Stuart Watson’s Sunday Verdict: Playing devil’s advocate – will the storm become the norm and allow Ipswich to perform?
PUBLISHED: 14:54 23 September 2018 | UPDATED: 17:36 23 September 2018
© Copyright Stephen Waller
Ipswich Town’s winless start to the season continued with a goalless home draw against 10-man Bolton yesterday. STUART WATSON gives his considered verdict.
The Verdict? This one will be more like a stream of consciousness.
“I get accused of being that person who is always the devil’s advocate. I’ll often say ‘I agree with you, but maybe they’re doing it for this reason’.”
Those were the words of Paul Hurst when I sat down with him to do a profile piece interview at the start of August, so hopefully he finds the following arguments and counter arguments an appropriate way to sum up the current situation.
Sack Hurst? You’ve got to be kidding me. That’s not Ipswich Town. The club who have appointed just 17 permanent managers in their 82-year professional history. The previous 16 incumbents had an average of 233 games each.
Hurst has only just reached double figures. He’s been in post for just 116 days. Can you really judge anyone, truly, in that amount of time? Especially someone who was tasked with overseeing a major long-term project.
Then again, is owner Marcus Evans prepared to play a game of chicken when it comes to risking the club dropping into third tier for first time since 1957? If he waits too long he may not be able to react in time.
Going down could be a blessing in disguise? Come back stronger like Norwich and Southampton did? Or maybe get stuck for a prolonged spell, even spiral down further, like both Sheffield clubs, Portsmouth and Charlton?
Changing manager would constitute a serious u-turn for owner Marcus Evans. Point four of the five-point plan is, after all, ‘maintaining a stable management and coaching team’.
He did serious due diligence during the lengthy spring search. And he knew the type of personalities he was getting in Hurst and Chris Doig.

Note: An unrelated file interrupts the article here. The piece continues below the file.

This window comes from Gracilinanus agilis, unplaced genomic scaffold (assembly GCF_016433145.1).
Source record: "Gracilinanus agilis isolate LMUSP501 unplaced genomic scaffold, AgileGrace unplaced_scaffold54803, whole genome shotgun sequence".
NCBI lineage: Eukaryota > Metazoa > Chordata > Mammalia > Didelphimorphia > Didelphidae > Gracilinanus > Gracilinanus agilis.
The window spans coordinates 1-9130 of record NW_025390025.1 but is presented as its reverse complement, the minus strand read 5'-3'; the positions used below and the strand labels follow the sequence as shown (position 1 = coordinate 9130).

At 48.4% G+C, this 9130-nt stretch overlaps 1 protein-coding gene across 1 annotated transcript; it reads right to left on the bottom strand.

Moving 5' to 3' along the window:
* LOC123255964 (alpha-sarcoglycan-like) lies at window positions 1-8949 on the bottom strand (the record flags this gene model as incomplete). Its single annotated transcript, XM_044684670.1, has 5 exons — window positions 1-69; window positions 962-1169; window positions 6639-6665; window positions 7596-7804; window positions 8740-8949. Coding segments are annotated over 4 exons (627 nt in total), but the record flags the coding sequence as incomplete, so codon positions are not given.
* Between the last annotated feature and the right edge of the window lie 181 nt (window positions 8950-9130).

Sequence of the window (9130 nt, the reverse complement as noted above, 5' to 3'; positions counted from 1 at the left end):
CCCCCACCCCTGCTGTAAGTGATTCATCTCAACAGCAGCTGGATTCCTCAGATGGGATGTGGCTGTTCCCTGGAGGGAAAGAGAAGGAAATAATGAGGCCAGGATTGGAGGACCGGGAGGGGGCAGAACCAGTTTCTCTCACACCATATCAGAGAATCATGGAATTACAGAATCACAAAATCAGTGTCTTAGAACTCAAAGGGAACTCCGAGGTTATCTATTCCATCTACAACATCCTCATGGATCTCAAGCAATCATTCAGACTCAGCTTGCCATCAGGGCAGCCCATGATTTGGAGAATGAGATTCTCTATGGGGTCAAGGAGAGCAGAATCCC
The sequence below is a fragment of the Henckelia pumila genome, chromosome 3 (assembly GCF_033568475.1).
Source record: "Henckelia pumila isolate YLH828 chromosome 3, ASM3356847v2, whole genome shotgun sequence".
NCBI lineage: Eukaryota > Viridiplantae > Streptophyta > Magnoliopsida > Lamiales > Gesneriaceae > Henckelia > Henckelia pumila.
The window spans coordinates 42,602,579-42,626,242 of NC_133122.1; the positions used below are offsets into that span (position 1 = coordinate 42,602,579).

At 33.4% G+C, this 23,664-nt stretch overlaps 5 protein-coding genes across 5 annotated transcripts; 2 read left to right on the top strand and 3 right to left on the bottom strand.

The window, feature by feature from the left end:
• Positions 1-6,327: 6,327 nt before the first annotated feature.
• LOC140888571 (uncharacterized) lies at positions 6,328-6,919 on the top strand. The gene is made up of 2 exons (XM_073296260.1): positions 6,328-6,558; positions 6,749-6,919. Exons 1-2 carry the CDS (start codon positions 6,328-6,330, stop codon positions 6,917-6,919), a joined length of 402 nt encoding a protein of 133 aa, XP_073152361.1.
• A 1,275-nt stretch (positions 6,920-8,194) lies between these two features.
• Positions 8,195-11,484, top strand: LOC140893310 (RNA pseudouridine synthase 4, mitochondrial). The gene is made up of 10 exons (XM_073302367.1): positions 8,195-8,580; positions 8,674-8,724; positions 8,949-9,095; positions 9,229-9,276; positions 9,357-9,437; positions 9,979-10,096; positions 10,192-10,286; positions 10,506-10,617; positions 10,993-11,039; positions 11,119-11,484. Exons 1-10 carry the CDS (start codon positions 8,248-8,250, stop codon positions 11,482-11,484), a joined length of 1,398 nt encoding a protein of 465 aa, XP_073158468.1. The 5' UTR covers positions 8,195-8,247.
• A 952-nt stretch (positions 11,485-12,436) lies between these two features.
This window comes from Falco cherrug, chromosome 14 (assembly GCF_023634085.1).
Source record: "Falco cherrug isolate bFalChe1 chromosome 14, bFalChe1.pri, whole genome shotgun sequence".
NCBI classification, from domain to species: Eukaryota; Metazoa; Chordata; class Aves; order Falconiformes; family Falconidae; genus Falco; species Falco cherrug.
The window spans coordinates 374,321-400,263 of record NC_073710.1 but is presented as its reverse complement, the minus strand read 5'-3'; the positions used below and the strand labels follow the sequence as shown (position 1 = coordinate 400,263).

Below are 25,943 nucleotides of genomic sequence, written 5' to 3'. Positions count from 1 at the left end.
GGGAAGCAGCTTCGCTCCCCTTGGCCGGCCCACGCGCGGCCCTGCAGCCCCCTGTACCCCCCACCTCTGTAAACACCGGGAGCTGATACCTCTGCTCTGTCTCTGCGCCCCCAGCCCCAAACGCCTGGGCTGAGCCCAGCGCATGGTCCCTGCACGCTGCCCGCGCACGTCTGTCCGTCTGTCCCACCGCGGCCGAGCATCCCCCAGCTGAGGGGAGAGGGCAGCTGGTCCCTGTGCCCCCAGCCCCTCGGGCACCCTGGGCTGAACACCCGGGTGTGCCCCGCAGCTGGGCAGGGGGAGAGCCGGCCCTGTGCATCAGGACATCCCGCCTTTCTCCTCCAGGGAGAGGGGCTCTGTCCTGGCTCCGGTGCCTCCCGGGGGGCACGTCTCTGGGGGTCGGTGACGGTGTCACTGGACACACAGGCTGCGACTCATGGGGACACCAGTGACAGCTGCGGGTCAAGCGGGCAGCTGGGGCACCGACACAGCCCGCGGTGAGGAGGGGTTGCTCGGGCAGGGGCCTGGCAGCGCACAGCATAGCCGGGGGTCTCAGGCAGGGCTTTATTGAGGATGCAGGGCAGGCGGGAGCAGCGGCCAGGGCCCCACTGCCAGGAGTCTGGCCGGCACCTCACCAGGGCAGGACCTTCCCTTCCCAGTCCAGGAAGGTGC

I was pointed towards Bruce Tuckman’s team-development model (1965) recently. The theory states that after a new leadership structure is formed, first there is a storm, then it becomes the norm and then the team performs. Right now we are definitely in the storm stage.
Is there unrest behind the scenes? No doubt a few noses have been put out of joint.
Those out the team are, naturally, not going to be happy. Popular figures have departed. There are members of staff whose roles have changed because of new people coming in. Hours and workloads have altered.
Very few of us in life like change though. Sometimes we all need a push. But has Hurst gone in too strong? Was it really necessary to come in all guns blazing?
Pulling no punches post Exeter, dropping Bartosz Bialkowski and constantly chopping and changing both personnel and systems... There’s a fine line between motivating and creating a fear factor. And now it’s hard for him to backtrack and massage egos.
Here is a manager ‘out of his depth’. Is that a lazy argument? He’ll tell you management is management, whatever the division.
Hurst arrived with a 50% win ratio from more than 500 games. That’s no flash in the pan. It would have been mad to change the methods which got him this far. But perhaps you have to handle egos a little differently higher up the pyramid? Players can be sensitive souls.
A lot of this is conjecture though. Would you really say, based on what we’re seeing on the pitch, that these players are not trying for their manager? If that was the case it would have been all too easy for the team to have folded in the second half against Brentford. Luke Chambers, one of the old guard who enjoyed the previous regime, was the team’s best player at the weekend.
Too much change too soon? How much of that was beyond Hurst’s control? Martyn Waghorn, Joe Garner and Adam Webster all wanted to leave for reasons of ambition, finances and geography.
Players out of their depth? The first half against Brentford aside, Town have never looked utterly outclassed.
There have been some sliding doors moments. They could and should have won at Rotherham. Imagine if the penalty shoot-out at Exeter had gone the other way. Or if they’d killed off Norwich when on top. Or if Kayden Jackson scored at death against Brentford. Or if Luke Chambers’ header had flown in on Saturday.
Ifs, buts and maybes. You make your own luck in this game. Every missed opportunity sees the pressure rise. It’s in danger of becoming a vicious cycle. Confidence looks a bigger issue than quality. One win could change everything.
We knew this would be work in progress. Sadly, we’ve seen signs of regression in the last three games. The positives to take from games have got fewer, not greater.
But isn’t there an argument to say that, looking at the bigger picture, it was always going to take a backwards step in order for this club to truly move forwards? The alternative was to remain treading water, waiting for the legs to eventually tire.
Was this job always going to be a poisoned chalice? They say ancient history weighs heavy at Portman Road. Never mind Ramsey and Robson, Hurst’s bigger issue was always going to be judged against Mick McCarthy by fans, players and staff alike.
‘Careful what you wish for’ and ‘the grass isn’t always greener’ were always going to be phrases in a loaded gun with eager fingers on the trigger.
Talking of Robson, Town finished 18th and 19th (out of 22) in his first two seasons. A different era, yes. Nevertheless, food for thought.